Last week, we told you about Alessandro Alessandroni, Morricone collaborator and whistler, soundtrack and library music composer extraordinaire, central figure in Italy’s 1960s and 1970s scene. Today we bring you Prisma Sonoro, apparently his personal favourite, an album which we haven’t managed to stop listening since we stumbled upon it a few weeks ago.
Prisma Sonoro could be the McGuffin in a remake of the Maltese Falcon set in the music nerd scene.It was a library music micro-press for the Sermi label. In it, Alessandroni was given access to a full orchestra and he went to town with it:
“The editor gave me total freedom, so I composed for a great orchestra with 16 violins, 4 violas, 4 cellos, it was truly fun. It isn’t often that a producer leaves you free to compose whatever you want.”
Words fail us as we attempt to describe this record. One could call it lounge, and imagine it playing in the backdrop of a jet-set party in a futuristic penthouse, though cigarette smoke and controversies about existentialism. But it is so much more. Like Burt Bacharach’s work (specially with Dionne Warwick) it is infected with transcendental innocence and melancholy, a psychedelia acquired not through filigree but through depth. Fly Basil Kirchin’s genius to the Italian riviera in a Learjet 23.
We listen to it and feel the same sweetness we do when we look at photos of our parents when they were young and cool. Perhaps we miss the (nuclear eschaton-tinged) optimism of its times, perhaps we feel a vicarious nostalgia for its dreams and hopes, things that never came to be.
Perhaps we miss a world that gave up on itself so that we could be.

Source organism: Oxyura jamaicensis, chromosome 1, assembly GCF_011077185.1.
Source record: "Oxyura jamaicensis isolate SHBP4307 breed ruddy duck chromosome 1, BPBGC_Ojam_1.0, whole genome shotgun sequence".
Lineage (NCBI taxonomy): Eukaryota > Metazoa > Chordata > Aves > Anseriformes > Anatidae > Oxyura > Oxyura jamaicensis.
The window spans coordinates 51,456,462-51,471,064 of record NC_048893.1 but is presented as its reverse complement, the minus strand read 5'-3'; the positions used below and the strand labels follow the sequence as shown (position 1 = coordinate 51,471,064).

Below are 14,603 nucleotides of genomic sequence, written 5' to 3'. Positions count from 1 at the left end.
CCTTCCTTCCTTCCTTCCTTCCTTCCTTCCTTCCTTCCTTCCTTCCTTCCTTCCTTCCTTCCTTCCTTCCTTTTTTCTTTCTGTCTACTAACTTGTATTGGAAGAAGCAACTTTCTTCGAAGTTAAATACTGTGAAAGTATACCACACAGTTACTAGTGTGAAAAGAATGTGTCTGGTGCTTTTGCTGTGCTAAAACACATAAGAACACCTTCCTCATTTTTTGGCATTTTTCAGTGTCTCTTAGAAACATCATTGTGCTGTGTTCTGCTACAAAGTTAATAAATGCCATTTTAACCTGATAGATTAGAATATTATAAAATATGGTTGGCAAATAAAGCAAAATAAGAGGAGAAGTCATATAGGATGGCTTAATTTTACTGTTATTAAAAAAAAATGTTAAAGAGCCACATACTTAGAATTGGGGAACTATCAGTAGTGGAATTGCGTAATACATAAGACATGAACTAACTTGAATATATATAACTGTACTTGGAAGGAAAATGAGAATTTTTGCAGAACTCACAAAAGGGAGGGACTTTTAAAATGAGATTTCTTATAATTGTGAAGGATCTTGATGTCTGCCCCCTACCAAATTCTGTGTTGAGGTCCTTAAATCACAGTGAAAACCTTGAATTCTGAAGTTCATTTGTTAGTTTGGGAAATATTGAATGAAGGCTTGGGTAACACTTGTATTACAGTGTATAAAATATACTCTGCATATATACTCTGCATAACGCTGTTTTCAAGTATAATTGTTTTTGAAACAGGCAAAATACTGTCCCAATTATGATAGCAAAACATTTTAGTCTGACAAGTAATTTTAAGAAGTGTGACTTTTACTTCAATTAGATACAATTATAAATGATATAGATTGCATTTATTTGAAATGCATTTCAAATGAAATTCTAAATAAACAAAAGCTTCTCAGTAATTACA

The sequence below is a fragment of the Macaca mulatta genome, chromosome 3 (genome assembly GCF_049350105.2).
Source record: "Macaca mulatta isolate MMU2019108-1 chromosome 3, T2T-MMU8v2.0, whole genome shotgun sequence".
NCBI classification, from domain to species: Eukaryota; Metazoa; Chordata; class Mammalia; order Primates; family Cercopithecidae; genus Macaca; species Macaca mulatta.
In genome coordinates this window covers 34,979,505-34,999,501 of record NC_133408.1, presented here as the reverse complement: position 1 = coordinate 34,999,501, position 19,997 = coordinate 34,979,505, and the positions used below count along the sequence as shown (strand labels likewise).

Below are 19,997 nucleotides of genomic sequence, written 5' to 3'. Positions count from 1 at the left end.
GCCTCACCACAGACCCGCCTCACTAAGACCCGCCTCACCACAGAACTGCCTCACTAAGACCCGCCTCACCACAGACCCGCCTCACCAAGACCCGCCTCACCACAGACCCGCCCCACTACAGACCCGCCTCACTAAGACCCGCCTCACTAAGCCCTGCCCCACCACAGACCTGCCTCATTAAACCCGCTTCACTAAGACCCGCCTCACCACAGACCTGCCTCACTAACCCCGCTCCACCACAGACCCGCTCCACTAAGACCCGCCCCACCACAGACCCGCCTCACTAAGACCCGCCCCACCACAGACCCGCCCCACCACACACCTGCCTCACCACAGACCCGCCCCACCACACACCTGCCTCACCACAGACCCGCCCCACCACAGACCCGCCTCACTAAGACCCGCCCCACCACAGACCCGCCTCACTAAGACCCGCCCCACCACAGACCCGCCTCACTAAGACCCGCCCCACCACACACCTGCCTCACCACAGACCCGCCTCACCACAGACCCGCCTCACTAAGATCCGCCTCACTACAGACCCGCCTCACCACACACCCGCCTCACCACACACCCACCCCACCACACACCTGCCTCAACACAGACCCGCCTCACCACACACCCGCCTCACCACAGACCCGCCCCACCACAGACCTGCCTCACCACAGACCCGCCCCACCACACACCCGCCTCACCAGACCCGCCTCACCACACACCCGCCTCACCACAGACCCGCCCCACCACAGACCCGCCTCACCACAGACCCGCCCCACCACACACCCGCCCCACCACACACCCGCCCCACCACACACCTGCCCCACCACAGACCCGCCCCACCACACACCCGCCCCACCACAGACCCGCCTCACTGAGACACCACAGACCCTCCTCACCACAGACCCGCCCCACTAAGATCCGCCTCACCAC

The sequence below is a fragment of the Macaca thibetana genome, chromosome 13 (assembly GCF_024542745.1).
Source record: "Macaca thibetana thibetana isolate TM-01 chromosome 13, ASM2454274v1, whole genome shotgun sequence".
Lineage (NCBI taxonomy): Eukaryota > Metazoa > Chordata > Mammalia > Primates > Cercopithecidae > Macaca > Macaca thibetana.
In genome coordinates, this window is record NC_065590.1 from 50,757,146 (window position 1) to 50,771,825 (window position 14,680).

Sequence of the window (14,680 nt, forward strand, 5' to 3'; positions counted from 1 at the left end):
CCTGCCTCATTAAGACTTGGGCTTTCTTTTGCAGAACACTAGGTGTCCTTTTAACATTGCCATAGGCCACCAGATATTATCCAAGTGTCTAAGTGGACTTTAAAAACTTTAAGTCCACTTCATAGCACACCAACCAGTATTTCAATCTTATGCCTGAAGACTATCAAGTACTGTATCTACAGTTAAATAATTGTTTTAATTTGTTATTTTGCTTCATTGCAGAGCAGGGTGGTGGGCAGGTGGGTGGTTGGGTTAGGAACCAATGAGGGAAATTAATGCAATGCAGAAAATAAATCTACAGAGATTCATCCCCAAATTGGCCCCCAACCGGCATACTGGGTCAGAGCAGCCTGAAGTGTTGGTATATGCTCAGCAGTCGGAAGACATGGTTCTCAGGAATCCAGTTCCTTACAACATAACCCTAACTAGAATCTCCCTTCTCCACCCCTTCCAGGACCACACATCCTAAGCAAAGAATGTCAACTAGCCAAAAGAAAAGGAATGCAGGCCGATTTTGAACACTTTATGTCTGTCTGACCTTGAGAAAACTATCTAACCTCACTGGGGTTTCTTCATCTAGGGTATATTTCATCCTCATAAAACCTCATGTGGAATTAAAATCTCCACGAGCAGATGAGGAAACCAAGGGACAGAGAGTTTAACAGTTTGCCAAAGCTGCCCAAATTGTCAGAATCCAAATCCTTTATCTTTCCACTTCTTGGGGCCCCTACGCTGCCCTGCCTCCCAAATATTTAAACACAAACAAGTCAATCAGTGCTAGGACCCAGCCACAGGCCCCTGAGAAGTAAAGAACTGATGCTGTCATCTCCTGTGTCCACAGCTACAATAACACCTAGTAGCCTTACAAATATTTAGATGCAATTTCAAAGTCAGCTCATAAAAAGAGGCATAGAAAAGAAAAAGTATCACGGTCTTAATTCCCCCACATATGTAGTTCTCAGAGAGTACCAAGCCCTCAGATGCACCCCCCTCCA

Prisma Sonoro was reissued by Light in the Attic some time ago but the older pressings go for $1500 in discogs, and this isn’t a market failure.
Although we know a few things about Toshifumi Hinata, a Japanese pianist / balearic composer we also featured recently, the Internet is silent regarding the history and meaning of Chat D’Ete, an album he released in 1986.
We have decided to post it today because, like Prisma Sonoro, it opens a wormhole into a universe that doesn’t exist anymore, a universe that perhaps didn’t ever exist, a universe that maybe can’t exist because basic physical constants don’t allow such perfect folding of coolness upon emotion.
To be honest, you could say that about most Hinata albums, seamless pot pourris of franco-phile piano, exquisite minimalism, pastel ambient and tracks like 異国の女たち (‘exotic women’), a stately synth ballad whose melody might have soundtracked Rutger Hauer’s terminal speech at the end of a version of Bladerunner scripted by Haruki Murakami and shot by Michael Mann in that impossible universe of blinding neon we alluded to above.